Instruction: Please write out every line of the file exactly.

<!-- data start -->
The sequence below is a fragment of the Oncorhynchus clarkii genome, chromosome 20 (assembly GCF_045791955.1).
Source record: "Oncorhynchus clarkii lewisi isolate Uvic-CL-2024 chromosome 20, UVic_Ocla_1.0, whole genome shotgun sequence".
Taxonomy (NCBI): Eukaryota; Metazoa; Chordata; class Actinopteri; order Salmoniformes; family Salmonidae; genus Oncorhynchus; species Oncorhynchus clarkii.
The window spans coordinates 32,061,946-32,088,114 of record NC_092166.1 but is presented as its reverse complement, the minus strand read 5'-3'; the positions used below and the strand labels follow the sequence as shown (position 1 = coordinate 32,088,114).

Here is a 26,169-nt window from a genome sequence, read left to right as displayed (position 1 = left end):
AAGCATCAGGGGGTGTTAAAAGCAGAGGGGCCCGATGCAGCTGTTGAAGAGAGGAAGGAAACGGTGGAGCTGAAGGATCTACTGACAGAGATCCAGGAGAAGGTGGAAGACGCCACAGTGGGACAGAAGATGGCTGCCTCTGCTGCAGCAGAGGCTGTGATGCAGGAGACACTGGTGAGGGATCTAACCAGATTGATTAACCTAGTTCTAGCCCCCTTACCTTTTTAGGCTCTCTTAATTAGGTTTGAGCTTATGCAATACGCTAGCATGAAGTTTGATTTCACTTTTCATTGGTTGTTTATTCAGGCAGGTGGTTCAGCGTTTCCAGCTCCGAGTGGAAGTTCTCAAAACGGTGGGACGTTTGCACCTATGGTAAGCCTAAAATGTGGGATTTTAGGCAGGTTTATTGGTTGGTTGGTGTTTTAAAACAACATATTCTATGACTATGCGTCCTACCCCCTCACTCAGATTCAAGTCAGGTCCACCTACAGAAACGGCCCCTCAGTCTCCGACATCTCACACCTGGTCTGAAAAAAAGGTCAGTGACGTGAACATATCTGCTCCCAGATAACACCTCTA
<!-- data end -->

The sequence below is a fragment of the Oncorhynchus clarkii genome, chromosome 20 (assembly GCF_045791955.1).
Source record: "Oncorhynchus clarkii lewisi isolate Uvic-CL-2024 chromosome 20, UVic_Ocla_1.0, whole genome shotgun sequence".
Taxonomy (NCBI): Eukaryota; Metazoa; Chordata; class Actinopteri; order Salmoniformes; family Salmonidae; genus Oncorhynchus; species Oncorhynchus clarkii.
The window spans coordinates 32,061,946-32,088,114 of record NC_092166.1 but is presented as its reverse complement, the minus strand read 5'-3'; the positions used below and the strand labels follow the sequence as shown (position 1 = coordinate 32,088,114).

Here is a 26,169-nt window from a genome sequence, read left to right as displayed (position 1 = left end):
AAGCATCAGGGGGTGTTAAAAGCAGAGGGGCCCGATGCAGCTGTTGAAGAGAGGAAGGAAACGGTGGAGCTGAAGGATCTACTGACAGAGATCCAGGAGAAGGTGGAAGACGCCACAGTGGGACAGAAGATGGCTGCCTCTGCTGCAGCAGAGGCTGTGATGCAGGAGACACTGGTGAGGGATCTAACCAGATTGATTAACCTAGTTCTAGCCCCCTTACCTTTTTAGGCTCTCTTAATTAGGTTTGAGCTTATGCAATACGCTAGCATGAAGTTTGATTTCACTTTTCATTGGTTGTTTATTCAGGCAGGTGGTTCAGCGTTTCCAGCTCCGAGTGGAAGTTCTCAAAACGGTGGGACGTTTGCACCTATGGTAAGCCTAAAATGTGGGATTTTAGGCAGGTTTATTGGTTGGTTGGTGTTTTAAAACAACATATTCTATGACTATGCGTCCTACCCCCTCACTCAGATTCAAGTCAGGTCCACCTACAGAAACGGCCCCTCAGTCTCCGACATCTCACACCTGGTCTGAAAAAAAGGTCAGTGACGTGAACATATCTGCTCCCAGATAACACCTCTA